- Sharpening process: Once you have all your tools out, place the blade on the stone and slowly run the knife edge along the whetstone for the entire length of the knife. Use sweeping motions to increase contact between the sharp edge of the blade and the stone. Start with coarse-grit stones before shifting to the finer grit stones in this process.
- Strop the blade: This is an optional step, but you can still do it. It is a stage where the blade is passed over a leather piece that has a polishing compound. It gives the blade that shiny gloss you see in new knives.
Uses of Folding Knives
There are countless other types of folding knives, and each has a story behind it that shaped how it is being used today. Owing to how convenient and popular they are, the following are some of the notable applications of pocket knives.
- Opening packages and cans: Sometimes, opening that can or package can be a headache, and if you don’t have the right tools with you, it may trouble you for a while. However, having something like a camper knife with you will make the work much easier as you can choose one of the many tools available. This can come in quite handy if you are dealing with a wine bottle that comes with a cock.
- Cutting fruit: You don’t need to lumber around with a huge kitchen knife like a murderer on the prowl when all you need to enjoy some apples on the farm is to have a pocket knife with you. They are smaller, have a better grip, and you will look very cool just slicing fruit with your stylish pocket knife.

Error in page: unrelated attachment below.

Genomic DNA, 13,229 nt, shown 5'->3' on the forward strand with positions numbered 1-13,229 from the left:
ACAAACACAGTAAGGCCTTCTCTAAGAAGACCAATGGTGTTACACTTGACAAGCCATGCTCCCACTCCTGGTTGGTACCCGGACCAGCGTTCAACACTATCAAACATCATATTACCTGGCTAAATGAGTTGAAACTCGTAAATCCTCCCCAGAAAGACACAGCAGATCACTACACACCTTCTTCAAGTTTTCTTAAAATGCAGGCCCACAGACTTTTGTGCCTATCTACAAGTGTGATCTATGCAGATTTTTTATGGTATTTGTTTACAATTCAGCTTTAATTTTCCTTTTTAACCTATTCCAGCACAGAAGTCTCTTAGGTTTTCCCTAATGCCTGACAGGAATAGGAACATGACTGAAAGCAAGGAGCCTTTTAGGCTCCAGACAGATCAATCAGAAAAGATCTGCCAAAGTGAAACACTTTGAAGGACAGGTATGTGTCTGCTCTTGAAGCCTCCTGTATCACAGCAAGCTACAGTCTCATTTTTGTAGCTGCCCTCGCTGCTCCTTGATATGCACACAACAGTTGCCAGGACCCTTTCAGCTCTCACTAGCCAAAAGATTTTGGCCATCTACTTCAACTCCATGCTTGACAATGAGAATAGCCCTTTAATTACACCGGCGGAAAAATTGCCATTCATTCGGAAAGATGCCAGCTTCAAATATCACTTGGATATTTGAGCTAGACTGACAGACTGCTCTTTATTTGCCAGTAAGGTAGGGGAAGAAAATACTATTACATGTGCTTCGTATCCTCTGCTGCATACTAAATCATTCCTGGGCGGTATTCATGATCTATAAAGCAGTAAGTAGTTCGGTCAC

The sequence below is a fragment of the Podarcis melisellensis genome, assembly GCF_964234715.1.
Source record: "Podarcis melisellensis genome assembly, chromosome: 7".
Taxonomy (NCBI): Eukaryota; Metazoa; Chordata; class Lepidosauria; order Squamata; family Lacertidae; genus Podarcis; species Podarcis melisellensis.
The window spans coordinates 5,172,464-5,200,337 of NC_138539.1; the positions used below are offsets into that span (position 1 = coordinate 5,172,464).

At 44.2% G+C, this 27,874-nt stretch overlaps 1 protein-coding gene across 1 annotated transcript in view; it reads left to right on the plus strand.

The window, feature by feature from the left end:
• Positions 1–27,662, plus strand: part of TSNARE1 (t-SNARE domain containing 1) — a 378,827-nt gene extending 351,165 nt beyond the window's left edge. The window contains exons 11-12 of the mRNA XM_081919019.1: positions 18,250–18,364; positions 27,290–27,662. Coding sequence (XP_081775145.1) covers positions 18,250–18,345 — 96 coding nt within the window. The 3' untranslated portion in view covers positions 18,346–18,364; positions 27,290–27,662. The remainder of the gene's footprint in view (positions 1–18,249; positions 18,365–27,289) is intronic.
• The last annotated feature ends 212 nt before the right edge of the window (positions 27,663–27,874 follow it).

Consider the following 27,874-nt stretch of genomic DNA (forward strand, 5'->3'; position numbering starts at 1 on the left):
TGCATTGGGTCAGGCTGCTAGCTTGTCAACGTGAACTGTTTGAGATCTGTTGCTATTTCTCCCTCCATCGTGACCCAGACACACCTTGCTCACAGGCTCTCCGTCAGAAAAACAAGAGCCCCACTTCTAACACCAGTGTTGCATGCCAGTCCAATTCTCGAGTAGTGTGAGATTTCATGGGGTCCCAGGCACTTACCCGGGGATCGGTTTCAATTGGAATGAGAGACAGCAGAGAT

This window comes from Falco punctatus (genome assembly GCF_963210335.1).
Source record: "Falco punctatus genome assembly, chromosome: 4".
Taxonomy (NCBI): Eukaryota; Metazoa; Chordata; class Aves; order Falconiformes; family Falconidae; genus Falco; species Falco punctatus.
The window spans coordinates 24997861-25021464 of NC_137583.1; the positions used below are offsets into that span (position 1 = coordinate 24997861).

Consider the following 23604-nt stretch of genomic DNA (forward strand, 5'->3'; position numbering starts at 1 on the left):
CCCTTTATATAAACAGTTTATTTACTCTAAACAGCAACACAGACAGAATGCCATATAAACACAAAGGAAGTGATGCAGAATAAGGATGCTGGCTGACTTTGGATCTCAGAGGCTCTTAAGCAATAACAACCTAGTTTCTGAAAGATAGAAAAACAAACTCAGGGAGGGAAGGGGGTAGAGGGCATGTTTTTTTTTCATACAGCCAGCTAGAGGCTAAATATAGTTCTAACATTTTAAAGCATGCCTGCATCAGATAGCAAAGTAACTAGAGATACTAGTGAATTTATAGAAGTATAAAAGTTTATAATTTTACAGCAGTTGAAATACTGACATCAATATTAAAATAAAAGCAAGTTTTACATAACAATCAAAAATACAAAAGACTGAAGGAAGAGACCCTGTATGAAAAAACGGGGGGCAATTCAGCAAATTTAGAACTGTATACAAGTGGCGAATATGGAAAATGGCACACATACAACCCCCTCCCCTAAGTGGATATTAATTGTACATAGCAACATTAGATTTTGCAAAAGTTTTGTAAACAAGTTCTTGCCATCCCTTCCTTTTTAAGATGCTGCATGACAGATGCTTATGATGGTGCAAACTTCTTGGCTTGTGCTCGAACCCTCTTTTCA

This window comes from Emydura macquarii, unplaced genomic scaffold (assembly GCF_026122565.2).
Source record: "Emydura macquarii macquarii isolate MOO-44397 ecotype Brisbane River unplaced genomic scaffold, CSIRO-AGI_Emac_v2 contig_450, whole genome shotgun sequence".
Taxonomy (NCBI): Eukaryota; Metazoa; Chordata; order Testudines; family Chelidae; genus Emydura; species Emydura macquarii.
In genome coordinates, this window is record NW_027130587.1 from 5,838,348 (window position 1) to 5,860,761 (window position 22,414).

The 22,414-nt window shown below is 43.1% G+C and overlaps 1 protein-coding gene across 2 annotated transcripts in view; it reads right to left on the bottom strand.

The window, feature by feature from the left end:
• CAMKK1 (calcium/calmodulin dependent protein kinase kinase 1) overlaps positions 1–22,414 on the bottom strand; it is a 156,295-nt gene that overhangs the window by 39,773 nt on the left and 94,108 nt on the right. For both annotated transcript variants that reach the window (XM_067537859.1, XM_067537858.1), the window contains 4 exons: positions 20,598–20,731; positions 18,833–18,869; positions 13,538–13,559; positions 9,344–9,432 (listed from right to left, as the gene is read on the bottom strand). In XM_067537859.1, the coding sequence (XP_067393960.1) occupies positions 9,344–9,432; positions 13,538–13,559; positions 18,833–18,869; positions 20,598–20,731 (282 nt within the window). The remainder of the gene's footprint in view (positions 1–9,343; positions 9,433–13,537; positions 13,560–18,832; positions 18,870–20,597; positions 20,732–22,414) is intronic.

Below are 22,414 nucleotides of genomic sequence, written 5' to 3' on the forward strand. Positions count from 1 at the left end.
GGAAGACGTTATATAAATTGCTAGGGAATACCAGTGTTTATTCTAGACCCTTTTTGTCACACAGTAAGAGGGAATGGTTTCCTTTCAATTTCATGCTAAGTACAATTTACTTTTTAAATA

- Whittling: Whittling is the process where you create sculptures out of wood or sandstone using a pocket knife. It is an art that has been around for years, which unfortunately may be dying out since it is not being passed down to new generations as often as it should. To be able to handle whittling, the knife has to be sharp and have a strong locking mechanism that holds the blade in place.
- Making kindling wood: When you are out camping in the wild, carrying a huge ax may be out of the question, and as much as this may limit you a little, you can always rely on your folding knife to come through when you need to create some kindling for a fire. They are sharper, and handling them is easier, which makes splitting tiny wood into kindling a quick job.
- Gutting animals: Be it fishing or hunting, the best knife to handle this kind of job would be the pocket knife. The reasons are simple. They are small enough to fit in the palm of the hand without the blade extending too much out. This gives you the leverage to hold the knife firmly and dig into the insides of the animal in swift and precise cuts.
The Bottom Line
There’s so much about folding knives for hunting that cannot be covered sufficiently even if we had the entire day to ourselves. Almost every culture on the planet has its own unique folding knife. They are handy and reliable tools that every serious camper and hunter must have in their accessory bag at all times.
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Link to “Choosing the Right Hunting Knife: Factors to Consider”